Monday, February 28, 2011

The tragedy of it all

It's been decades since I've read anything by Shakespeare, but this weekend I read Othello, primarily because this semester I'm tutoring a student in a subject entitled Literature and Performance. There are three Shakespearean texts on the list as well as works from Austin, Bronte, Chekov, Dickens and Ibsen, so I'm going to be doing a lot of reading, or, rather re-reading, for I'm familiar with most of the texts.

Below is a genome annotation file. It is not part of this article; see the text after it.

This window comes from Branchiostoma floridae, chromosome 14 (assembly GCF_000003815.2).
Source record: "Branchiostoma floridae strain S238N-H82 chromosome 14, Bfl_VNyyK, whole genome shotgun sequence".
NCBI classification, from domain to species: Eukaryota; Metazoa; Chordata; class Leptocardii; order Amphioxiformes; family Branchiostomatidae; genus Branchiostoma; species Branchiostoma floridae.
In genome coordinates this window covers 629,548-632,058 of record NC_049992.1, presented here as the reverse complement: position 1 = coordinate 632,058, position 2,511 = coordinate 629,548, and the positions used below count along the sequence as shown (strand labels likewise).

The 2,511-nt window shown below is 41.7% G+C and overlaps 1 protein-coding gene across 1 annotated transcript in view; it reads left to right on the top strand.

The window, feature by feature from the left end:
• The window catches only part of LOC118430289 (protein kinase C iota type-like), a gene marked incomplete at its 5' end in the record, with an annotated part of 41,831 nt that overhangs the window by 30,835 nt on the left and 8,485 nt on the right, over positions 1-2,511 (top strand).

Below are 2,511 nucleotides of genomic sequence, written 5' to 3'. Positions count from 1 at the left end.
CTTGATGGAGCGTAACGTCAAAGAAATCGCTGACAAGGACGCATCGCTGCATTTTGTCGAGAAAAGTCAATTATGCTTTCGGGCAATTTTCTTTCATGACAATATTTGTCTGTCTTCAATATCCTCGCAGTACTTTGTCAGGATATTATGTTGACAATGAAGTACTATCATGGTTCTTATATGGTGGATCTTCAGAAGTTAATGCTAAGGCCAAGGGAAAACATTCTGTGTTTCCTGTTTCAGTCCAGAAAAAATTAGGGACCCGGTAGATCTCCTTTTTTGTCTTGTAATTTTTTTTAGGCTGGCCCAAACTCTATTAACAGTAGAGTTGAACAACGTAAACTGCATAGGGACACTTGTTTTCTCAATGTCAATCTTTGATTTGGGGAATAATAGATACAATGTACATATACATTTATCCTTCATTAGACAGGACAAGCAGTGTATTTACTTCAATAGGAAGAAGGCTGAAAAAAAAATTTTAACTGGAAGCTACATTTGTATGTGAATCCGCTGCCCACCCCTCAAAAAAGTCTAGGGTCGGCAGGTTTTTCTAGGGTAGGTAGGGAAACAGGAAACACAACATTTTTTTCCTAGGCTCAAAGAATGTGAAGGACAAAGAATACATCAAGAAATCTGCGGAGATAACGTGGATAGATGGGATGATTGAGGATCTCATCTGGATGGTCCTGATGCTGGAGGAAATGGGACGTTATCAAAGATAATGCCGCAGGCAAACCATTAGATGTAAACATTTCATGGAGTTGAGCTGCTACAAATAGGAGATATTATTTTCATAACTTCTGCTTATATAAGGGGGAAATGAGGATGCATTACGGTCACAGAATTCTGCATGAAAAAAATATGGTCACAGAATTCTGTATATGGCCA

The one thing that stood out for me in this text was that Emilia, attendant to Othello's wife Desdemona, admitted she would commit adultery for a high price ~ But for the whole world! Who would not make her husband a cuckold, to make him a monarch? First thoughts suggested there was a certain amount of sexual power being afforded to Emilia and that she would use this power for her own ends; likewise, the notion of being unfaithful to one's husband in order to elevate his status was perhaps feminist, since to elevate him was also to heighten her power and position. But perhaps this behavior (although speculative on her behalf) displays instead the restraints and limitations imposed upon women in that era, which is mirrored in the compliant and obedient behavior of Desdemona. I suspect, looking at the texts chosen there is much scope for a feminist reading. I'll be reading Romeo and Juliet this week, but am already aware that like Othello, the lovers die in the end.

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